- The Cochrane review: At present there is insufficient evidence to support or refute the effects of routine very early mobilisation after stroke.
- An article looking at quality of life: Conclusions. Very early mobilization may help improve long-term quality of life after stroke, particularly in relation to functional independence, but this requires further examination.
- An article where they interviewed therapists, docs and nurses: Conclusion: Our study shows that most clinicians had concerns in relation to early mobilisation of stroke patients and more clinicians had concerns for haemorrhagic than for ischaemic stroke.
- An article looking at very early mobilization and depression: Conclusion: Very early mobilization may reduce depressive symptoms in stroke patients at 7 days post-stroke.
- Early mobilization out of bed after stroke may be all good: Conclusion: It seems to reduce severe complications but not cerebral blood flow:
- Early mobilization out of bed after stroke, maybe: Conclusions: Insufficient data are available to prove the beneficial effects of early mobilisation after stroke.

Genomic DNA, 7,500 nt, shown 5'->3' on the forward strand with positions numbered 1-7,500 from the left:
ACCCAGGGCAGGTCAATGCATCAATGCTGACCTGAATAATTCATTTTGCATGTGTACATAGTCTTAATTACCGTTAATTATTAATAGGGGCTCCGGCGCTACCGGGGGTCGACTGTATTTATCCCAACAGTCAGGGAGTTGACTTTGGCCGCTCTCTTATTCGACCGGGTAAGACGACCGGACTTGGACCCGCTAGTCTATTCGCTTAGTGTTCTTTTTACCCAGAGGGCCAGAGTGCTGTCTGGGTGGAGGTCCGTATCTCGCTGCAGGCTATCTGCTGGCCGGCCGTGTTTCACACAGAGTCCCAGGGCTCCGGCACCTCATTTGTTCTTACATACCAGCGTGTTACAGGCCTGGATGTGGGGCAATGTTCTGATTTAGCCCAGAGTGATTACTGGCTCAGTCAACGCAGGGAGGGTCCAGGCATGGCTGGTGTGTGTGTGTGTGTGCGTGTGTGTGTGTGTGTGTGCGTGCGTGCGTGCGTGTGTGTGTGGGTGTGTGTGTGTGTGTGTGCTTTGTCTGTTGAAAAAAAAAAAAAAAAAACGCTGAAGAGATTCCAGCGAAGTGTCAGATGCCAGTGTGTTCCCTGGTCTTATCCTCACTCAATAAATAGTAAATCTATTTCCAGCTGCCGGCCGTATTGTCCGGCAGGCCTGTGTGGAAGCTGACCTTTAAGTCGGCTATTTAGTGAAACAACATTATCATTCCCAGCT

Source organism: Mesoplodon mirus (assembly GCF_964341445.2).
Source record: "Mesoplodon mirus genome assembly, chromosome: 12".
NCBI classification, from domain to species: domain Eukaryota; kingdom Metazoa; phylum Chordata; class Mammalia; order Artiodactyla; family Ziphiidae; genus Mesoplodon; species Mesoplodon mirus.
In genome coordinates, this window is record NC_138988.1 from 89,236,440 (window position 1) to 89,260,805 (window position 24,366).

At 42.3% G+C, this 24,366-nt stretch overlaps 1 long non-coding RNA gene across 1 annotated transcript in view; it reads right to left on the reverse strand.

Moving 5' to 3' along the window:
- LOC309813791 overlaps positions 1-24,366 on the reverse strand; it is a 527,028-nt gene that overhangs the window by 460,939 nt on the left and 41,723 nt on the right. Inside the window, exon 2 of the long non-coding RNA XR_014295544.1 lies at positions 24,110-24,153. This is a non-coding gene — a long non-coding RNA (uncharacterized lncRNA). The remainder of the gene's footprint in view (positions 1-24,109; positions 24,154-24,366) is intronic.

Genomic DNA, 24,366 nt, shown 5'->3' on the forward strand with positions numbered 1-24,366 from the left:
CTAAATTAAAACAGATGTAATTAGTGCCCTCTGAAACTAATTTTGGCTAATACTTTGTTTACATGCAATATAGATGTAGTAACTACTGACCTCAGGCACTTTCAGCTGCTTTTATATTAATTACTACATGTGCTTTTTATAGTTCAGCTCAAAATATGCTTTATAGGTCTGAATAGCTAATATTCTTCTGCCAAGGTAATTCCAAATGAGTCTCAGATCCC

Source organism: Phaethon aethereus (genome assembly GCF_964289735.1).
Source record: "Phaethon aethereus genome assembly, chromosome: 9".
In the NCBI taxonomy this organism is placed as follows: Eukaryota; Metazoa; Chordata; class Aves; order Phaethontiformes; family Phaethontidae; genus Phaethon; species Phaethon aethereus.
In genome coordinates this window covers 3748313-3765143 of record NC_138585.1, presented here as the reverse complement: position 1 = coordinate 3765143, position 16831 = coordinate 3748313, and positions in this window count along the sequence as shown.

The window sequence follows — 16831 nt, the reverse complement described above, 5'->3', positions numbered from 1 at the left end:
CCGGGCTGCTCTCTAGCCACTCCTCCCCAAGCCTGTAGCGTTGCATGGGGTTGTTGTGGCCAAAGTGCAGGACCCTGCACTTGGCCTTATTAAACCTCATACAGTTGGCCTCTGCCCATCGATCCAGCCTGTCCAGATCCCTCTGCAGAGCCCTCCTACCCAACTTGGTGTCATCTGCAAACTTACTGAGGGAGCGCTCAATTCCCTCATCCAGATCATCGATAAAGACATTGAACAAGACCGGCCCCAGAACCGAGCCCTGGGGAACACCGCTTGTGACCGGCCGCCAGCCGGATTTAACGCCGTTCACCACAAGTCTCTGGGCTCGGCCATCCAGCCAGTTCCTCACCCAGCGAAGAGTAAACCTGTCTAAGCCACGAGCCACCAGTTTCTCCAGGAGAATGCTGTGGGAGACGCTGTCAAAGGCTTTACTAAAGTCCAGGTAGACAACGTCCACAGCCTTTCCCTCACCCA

- A Very Early Rehabilitation Trial for Stroke (AVERT): Conclusions:Very early mobilzation of patients within 24 hours of acute stroke appears safe and feasible.
Recommendations for Exercise Programming
Exercise training for individuals with AD has three major considerations:
- to minimize problems arising from the declining physical and mental health of the participant
- to recognize behavioral changes that may cause the client to become agitated with the exercise program or the exercise setting
- to support caregivers’ willingness to continue bringing the person to the exercise program as the disease progresses
Thus, a low-intensity program at the client’s usual ADL levels is recommended. For this level of involvement, exercise testing is unnecessary.
During the early stages of AD, most clients should be able to participate in some form of physical activity. One of the most common problems associated with exercise programming for adults with AD is memory loss. Clients may forget to come to the exercise session or may find that they have forgotten how to perform certain activities. Depression is also quite common during the early stage of the disease and may result in the client’s withdrawal from the program. The cornerstones of an exercise program for this population are consistency, patience, and enjoyment. The exercise leader must constantly provide verbal encouragement and support to maintain the client’s interest in the program. During the early stages of exercise training, simple repetitive exercises like walking, riding a stationary bike, or lifting a certain amount of weight on various exercise machines will be easier than more complex routines (see table 48.2).
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